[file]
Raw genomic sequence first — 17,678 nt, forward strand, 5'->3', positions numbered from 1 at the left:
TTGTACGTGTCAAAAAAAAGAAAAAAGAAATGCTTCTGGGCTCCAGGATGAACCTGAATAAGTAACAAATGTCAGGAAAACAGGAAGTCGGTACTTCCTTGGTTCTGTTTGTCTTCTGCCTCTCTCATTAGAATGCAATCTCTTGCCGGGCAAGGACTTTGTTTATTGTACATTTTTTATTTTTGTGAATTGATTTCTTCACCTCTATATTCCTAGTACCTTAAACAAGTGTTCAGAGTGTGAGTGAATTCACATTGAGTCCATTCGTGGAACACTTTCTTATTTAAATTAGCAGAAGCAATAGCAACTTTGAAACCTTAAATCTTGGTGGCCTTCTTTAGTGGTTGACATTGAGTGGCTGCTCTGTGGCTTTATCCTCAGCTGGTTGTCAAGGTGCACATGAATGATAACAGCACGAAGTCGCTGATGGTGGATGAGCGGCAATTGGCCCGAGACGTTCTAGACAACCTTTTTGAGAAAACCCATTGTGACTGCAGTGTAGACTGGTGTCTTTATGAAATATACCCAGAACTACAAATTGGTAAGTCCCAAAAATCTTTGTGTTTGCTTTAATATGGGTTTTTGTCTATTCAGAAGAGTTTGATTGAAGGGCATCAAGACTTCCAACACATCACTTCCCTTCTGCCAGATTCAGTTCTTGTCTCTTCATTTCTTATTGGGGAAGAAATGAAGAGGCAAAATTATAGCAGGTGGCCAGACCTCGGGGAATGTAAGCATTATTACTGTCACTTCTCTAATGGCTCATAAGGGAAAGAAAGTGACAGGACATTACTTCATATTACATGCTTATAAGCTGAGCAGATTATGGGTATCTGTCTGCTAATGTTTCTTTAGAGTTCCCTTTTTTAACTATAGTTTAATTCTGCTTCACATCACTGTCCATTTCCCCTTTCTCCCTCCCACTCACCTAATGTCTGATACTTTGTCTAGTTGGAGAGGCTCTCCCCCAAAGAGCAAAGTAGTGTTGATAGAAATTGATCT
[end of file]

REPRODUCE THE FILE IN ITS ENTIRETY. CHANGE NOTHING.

Raw genomic sequence first — 17,678 nt, forward strand, 5'->3', positions numbered from 1 at the left:
TTGTACGTGTCAAAAAAAAGAAAAAAGAAATGCTTCTGGGCTCCAGGATGAACCTGAATAAGTAACAAATGTCAGGAAAACAGGAAGTCGGTACTTCCTTGGTTCTGTTTGTCTTCTGCCTCTCTCATTAGAATGCAATCTCTTGCCGGGCAAGGACTTTGTTTATTGTACATTTTTTATTTTTGTGAATTGATTTCTTCACCTCTATATTCCTAGTACCTTAAACAAGTGTTCAGAGTGTGAGTGAATTCACATTGAGTCCATTCGTGGAACACTTTCTTATTTAAATTAGCAGAAGCAATAGCAACTTTGAAACCTTAAATCTTGGTGGCCTTCTTTAGTGGTTGACATTGAGTGGCTGCTCTGTGGCTTTATCCTCAGCTGGTTGTCAAGGTGCACATGAATGATAACAGCACGAAGTCGCTGATGGTGGATGAGCGGCAATTGGCCCGAGACGTTCTAGACAACCTTTTTGAGAAAACCCATTGTGACTGCAGTGTAGACTGGTGTCTTTATGAAATATACCCAGAACTACAAATTGGTAAGTCCCAAAAATCTTTGTGTTTGCTTTAATATGGGTTTTTGTCTATTCAGAAGAGTTTGATTGAAGGGCATCAAGACTTCCAACACATCACTTCCCTTCTGCCAGATTCAGTTCTTGTCTCTTCATTTCTTATTGGGGAAGAAATGAAGAGGCAAAATTATAGCAGGTGGCCAGACCTCGGGGAATGTAAGCATTATTACTGTCACTTCTCTAATGGCTCATAAGGGAAAGAAAGTGACAGGACATTACTTCATATTACATGCTTATAAGCTGAGCAGATTATGGGTATCTGTCTGCTAATGTTTCTTTAGAGTTCCCTTTTTTAACTATAGTTTAATTCTGCTTCACATCACTGTCCATTTCCCCTTTCTCCCTCCCACTCACCTAATGTCTGATACTTTGTCTAGTTGGAGAGGCTCTCCCCCAAAGAGCAAAGTAGTGTTGATAGAAATTGATCT